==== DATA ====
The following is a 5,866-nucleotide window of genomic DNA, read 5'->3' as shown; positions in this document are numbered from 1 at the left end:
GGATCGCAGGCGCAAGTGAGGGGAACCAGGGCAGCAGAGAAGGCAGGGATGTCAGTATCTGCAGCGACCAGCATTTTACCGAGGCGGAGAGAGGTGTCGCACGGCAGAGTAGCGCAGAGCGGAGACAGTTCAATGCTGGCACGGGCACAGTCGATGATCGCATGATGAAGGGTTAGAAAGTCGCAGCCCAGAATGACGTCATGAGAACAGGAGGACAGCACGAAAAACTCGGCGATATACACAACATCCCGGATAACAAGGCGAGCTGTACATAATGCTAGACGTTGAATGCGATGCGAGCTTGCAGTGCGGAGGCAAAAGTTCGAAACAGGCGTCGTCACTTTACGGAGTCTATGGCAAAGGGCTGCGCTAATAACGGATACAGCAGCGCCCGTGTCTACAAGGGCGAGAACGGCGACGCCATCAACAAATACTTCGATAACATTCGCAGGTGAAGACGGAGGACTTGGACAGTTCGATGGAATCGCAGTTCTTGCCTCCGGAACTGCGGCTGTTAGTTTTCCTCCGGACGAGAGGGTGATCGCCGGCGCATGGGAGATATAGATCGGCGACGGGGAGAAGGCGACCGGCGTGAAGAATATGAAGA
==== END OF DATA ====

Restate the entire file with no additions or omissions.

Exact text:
The following is a 5,866-nucleotide window of genomic DNA, read 5'->3' as shown; positions in this document are numbered from 1 at the left end:
GGATCGCAGGCGCAAGTGAGGGGAACCAGGGCAGCAGAGAAGGCAGGGATGTCAGTATCTGCAGCGACCAGCATTTTACCGAGGCGGAGAGAGGTGTCGCACGGCAGAGTAGCGCAGAGCGGAGACAGTTCAATGCTGGCACGGGCACAGTCGATGATCGCATGATGAAGGGTTAGAAAGTCGCAGCCCAGAATGACGTCATGAGAACAGGAGGACAGCACGAAAAACTCGGCGATATACACAACATCCCGGATAACAAGGCGAGCTGTACATAATGCTAGACGTTGAATGCGATGCGAGCTTGCAGTGCGGAGGCAAAAGTTCGAAACAGGCGTCGTCACTTTACGGAGTCTATGGCAAAGGGCTGCGCTAATAACGGATACAGCAGCGCCCGTGTCTACAAGGGCGAGAACGGCGACGCCATCAACAAATACTTCGATAACATTCGCAGGTGAAGACGGAGGACTTGGACAGTTCGATGGAATCGCAGTTCTTGCCTCCGGAACTGCGGCTGTTAGTTTTCCTCCGGACGAGAGGGTGATCGCCGGCGCATGGGAGATATAGATCGGCGACGGGGAGAAGGCGACCGGCGTGAAGAATATGAAGA